The application results indicate that the cost reduction rate of the optimal design was considerably greater (9.08%) than that of the initial design. These results were further analyzed from the viewpoint of current practices that do not employ optimization techniques; this analysis indicates that even without using any optimization technique, branched network systems that do not significantly differ from the optimal designs can be created using the current techniques.
However, in the case of a looped network system, such as the water supply network applied in this study, the differences in the results were significant; therefore, it is necessary to determine an costeffective pipe diameter for the optimization technique based on the results obtained when employing current practices. The hydraulic analysis results indicate that the minimum pressure head (more than 10 m) was mostly satisfied, as observed in the initial design. Furthermore, the statistical values of the nodal pressure head and pipe velocity indicate that the minimum pressure head, allowable pipe velocity, and average pipe velocity all satisfy the economical pipe velocity requirements.
In the present study, optimal design reviews of two other design plans in addition to the proposed looped network design plan were conducted. These two design plans are of a branch type and a pump type, as shown in Figures
Branchtype system.
Pumptype system.
The branchtype water supply network comprises 335 pipelines, with a total length of 37.88 km. The pumptype water supply network comprises 345 pipelines; for the water supplied by the pumping of this irrigation network, the entire area encompassing the six zones was reclassified into four new areas. The total length of the pipelines is approximately 41.39 km.
To compare and evaluate the estimation results for the optimal pipe diameter of the three water supply network systems, that is, the loop type (plan 1), branch type (plan 2), and pump type (plan 3), the cost results according to the final optimum pipe diameter and the pipe diameters of the initial plan of each of the three networks are listed in Table
Optimal design results and cost comparison of the initial plan (three cases).
Target water supply network  Initial design costs ( 
Optimal design costs ( 
Variation (%) 

Loop type (plan 1)  11,200,114,720  10,182,733,295  −9.08 
Branch type (plan 2)  10,484,719,750  10,044,962,405  −4.19 
Pump type (plan 3)  11,503,515,255  11,586,379,380  +0.72 
The results indicate that the cost of applying the optimal design was at a minimum for plan 2 and at a maximum for plan 3. This is similar to the trends found in the initial plan. However, an examination of the varying cost rate shows that the cost reduction of the optimal design for plan 2 was 4.19% less than that of the initial plan. On the other hand, the cost increased by 0.72% for plan 3, whereas in the case of plan 1, the cost reduction rate was very high (9.08%). The results for plan 1 show that the reduction rate between the optimal cost and the total length of the pipes is inversely proportional when the pressure head and velocity conditions remain constant. Moreover, a looped irrigation system has many nodes and pipes, which vary hydraulically because pipes of different diameters are used in a pipe system; this proves that it is difficult to design a looped irrigation system economically without using an optimization technique.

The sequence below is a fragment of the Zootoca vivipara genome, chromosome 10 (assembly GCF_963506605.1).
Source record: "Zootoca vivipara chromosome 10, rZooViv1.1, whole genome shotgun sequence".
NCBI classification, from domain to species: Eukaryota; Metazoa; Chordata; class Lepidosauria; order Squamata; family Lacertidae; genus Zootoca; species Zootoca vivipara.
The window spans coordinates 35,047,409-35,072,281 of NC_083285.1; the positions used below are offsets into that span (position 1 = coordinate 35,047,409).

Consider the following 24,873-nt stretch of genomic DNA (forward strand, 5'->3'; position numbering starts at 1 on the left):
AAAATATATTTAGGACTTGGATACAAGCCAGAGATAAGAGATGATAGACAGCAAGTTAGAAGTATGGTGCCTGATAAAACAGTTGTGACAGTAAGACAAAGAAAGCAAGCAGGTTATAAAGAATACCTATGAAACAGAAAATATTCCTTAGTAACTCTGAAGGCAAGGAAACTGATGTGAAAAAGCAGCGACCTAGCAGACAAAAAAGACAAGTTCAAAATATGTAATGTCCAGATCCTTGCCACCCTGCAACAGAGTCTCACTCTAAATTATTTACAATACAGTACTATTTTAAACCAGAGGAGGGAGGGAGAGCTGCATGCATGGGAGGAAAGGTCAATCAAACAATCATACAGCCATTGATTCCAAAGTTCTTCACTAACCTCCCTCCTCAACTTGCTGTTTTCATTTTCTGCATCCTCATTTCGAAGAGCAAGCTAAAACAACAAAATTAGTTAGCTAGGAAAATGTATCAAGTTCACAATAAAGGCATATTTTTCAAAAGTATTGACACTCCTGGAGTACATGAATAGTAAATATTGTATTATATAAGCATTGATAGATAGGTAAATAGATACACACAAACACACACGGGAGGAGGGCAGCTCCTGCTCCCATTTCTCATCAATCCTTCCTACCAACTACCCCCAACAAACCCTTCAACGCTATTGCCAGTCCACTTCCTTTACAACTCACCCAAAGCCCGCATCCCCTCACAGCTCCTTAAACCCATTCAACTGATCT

These results are attributed to the fact that the selfnodal pressure head of the initial version of plan 1 is relatively greater than that of the initial version of plan 2. However, from the viewpoint of current practices, which do not employ optimization techniques, branchtype systems such as plans 2 and 3, which do not differ greatly from optimal systems, can be designed by applying current techniques. In the case of a looped network system such as plan 1, the differences between the results corresponding to the initial and optimal designs were considerable. Therefore, based on the results from current practices, it is necessary to determine a costeffective pipe diameter using an optimization technique.
The results of a hydraulic analysis in which the optimal pipe diameters for plans 1, 2, and 3 were considered are shown in Table
Analysis results of the optimal and initial hydraulic designs (three cases).
Target water supply network  Nodal pressure head (m)  Pipe velocity (m/s)  

Min.  Max.  Avg.  Var.  Min.  Max.  Avg.  Var.